The big news of the week is that China’s one-child policy is being relaxed. After 34 years when most Chinese families were officially limited to only one child, most couples will now be allowed to have two children. The reality, however, is that it will make very little difference.
It will make little difference because only about one-third of Chinese couples were still living under those restrictions anyway. The one-child limit never applied to ethnic minorities, and in the past fifteen years it has rarely applied to people living in rural areas either: couples whose first child was a girl are almost always allowed to have a second child (in the hope that it will be a boy).
Controls were stricter in the cities, but if both prospective parents were only children themselves they were exempt from the limit. And people with enough money can just ignore the rules: the penalty for having a second child is just a stiff fine up front and the extra cost of raising a child who is not entitled to free education. (The fines are reported to have raised $2.12 billion for the state coffers last year alone.)
The net result of all this is that the China’s current fertility rate (the average number of children a woman will bear in a lifetime) is not 1.0, as it would be if there were a really strict one-child policy. According to United Nations statistics, it is 1.55, about the same as Canada. Which suggests that most Chinese who really wanted a second child got one.
The new rules that have just been announced by the Third Plenum of the Communist Party say that urban people can now have a legal second child if just one of the would-be parents was an only child. This is not going to unleash a wave of extra babies; it will raise the fertility rate, at most, to 1.6. (“Replacement” level is 2.1.) Indeed, it’s questionable whether the one-child policy really held down China’s birth rate at all.
There are demographers who argue that the one-child policy hasn’t really made much difference. China was already urbanising fast when the policy was imposed in 1979, and the more urban a country is, the lower the birth rate. From about 1970 there was also a very aggressive birth control policy.
The fertility rate in China had already dropped from 5.8 children per woman in 1970 to only 2.7 in 1978, the year before the one-child rule was introduced. It has since fallen to 1.55, but that might well have happened anyway. For comparison, Brazil’s fertility rate has dropped from 6.0 fifty years ago to 1.7 now WITHOUT a one-child policy.
China’s National Population and Family Planning Commission claims that the one-child policy has spared the country an extra 400 million mouths to feed, but it would say that, wouldn’t it? The real number of births avoided by that policy is probably no more than 100 million in three decades. And if we accept these numbers, then three major conclusions follow.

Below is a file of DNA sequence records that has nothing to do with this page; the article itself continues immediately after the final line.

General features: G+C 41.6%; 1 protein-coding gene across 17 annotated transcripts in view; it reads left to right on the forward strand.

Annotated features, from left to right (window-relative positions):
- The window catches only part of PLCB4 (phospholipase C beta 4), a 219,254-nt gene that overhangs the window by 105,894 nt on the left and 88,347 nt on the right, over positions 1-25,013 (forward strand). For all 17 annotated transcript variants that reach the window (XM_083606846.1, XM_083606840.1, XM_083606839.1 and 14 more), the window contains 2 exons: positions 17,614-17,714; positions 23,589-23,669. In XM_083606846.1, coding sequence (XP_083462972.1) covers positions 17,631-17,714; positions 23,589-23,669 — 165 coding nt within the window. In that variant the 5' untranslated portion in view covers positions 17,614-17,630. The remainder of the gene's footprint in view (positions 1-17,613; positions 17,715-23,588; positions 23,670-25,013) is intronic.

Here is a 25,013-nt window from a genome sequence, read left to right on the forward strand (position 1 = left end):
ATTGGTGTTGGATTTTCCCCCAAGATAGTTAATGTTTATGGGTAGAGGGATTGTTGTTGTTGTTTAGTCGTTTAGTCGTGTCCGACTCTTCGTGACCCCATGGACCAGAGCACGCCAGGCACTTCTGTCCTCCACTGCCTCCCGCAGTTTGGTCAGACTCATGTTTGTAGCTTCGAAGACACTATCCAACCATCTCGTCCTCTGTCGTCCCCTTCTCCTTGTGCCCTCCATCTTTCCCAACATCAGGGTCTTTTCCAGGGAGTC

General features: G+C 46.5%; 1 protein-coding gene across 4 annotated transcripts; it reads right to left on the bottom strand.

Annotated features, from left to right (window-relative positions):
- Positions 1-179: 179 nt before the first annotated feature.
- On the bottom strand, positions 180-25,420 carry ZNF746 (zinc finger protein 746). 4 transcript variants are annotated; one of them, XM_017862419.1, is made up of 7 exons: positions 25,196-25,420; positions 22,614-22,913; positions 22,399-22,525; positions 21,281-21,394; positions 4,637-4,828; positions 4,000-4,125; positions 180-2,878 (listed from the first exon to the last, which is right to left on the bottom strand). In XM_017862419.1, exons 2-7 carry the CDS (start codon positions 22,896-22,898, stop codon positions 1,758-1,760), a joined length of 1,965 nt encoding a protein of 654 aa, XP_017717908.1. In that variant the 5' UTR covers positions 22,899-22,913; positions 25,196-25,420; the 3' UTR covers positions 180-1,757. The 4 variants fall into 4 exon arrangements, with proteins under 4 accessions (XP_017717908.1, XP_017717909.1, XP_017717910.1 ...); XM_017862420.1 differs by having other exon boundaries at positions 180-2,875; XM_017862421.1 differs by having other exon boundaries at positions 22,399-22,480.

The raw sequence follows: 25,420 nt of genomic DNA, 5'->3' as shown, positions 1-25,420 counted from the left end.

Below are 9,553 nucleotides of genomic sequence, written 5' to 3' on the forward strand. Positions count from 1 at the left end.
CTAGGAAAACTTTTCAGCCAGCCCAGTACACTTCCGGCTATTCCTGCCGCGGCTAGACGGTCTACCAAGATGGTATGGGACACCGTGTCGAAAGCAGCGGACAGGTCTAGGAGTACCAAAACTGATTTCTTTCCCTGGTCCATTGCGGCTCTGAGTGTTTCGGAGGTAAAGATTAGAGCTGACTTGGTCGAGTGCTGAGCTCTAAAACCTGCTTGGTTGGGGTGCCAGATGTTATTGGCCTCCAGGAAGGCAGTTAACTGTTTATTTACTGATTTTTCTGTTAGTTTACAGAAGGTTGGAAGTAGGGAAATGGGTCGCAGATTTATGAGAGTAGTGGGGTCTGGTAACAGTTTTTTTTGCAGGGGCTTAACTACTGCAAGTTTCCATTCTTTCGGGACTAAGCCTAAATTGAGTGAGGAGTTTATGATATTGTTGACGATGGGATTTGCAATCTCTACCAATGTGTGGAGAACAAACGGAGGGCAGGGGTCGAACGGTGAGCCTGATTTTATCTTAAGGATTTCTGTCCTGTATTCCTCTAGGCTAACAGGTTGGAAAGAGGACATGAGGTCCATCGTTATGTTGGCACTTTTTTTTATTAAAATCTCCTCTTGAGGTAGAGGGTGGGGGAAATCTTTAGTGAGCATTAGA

The first is that the one-child policy is not the major culprit in China’s disastrous gender imbalance, with at least 120 boys born for every 100 girls. The social effects of this are very dangerous: by the end of this decade there will be 24 million “leftover” men who will never find a wife.
Any sane government would be terrified by the prospect of a huge army of unattached and dissatisfied young men hanging around the streets after work with nothing much to do. A regime with as little legitimacy as the Communists will be even more frightened by it. Unfortunately for them, ending the one-child policy will have little effect on this pattern.
Only state intervention as arbitrary and intrusive as the one-child policy could reverse the gender imbalance, and it is doubtful that the Communist regime is still confident enough to risk that degree of unpopularity.
The second conclusion we can draw from these statistics is that China’s population is going to drop whether the regime wants it or not. It will peak at or below 1.4 billion, possibly as soon as 2017, and then begin a long decline that will see it fall to 1.2 billion by 2050.
There’s nothing wrong with that in principle, but it exacerbates what is already the greatest threat to economic growth in China: the population’s rapidly rising average age. The big, old generations will be around for a long time, but the younger generations are getting smaller very fast. Indeed, the number of people in the 20-24 age group in China will halve in the next ten years.
This means the dependency rate is going to skyrocket. In 1975, there were 7.7 people in the workforce for every person over sixty: by 2050, the ratio will be only 1.6 employed persons for every retiree.
No country has ever had to bear such a burden before, but ending the one-child policy won’t get the birth rate back up. The only way China could increase its workforce to lessen the burden is to open up the country to mass immigration. And what are the odds on that?
To shorten to 725 words, omit paragraphs 5, 6 and 11. (“The new…policy”; and “Only…unpopularity”)
11 November 2013
Iran Nuclear Deal: The Aftermath
By Gwynne Dyer